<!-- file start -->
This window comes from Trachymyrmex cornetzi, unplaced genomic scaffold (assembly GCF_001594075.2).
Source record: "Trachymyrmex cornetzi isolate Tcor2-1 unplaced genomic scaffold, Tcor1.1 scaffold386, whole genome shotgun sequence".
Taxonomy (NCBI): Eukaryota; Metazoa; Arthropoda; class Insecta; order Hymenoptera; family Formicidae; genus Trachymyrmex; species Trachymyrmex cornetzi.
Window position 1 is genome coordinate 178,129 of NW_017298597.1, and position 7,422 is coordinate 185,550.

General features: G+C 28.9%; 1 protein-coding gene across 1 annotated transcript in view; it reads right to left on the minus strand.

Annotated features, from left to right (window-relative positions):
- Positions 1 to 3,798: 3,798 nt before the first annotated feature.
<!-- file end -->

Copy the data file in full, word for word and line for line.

This window comes from Trachymyrmex cornetzi, unplaced genomic scaffold (assembly GCF_001594075.2).
Source record: "Trachymyrmex cornetzi isolate Tcor2-1 unplaced genomic scaffold, Tcor1.1 scaffold386, whole genome shotgun sequence".
Taxonomy (NCBI): Eukaryota; Metazoa; Arthropoda; class Insecta; order Hymenoptera; family Formicidae; genus Trachymyrmex; species Trachymyrmex cornetzi.
Window position 1 is genome coordinate 178,129 of NW_017298597.1, and position 7,422 is coordinate 185,550.

General features: G+C 28.9%; 1 protein-coding gene across 1 annotated transcript in view; it reads right to left on the minus strand.

Annotated features, from left to right (window-relative positions):
- Positions 1 to 3,798: 3,798 nt before the first annotated feature.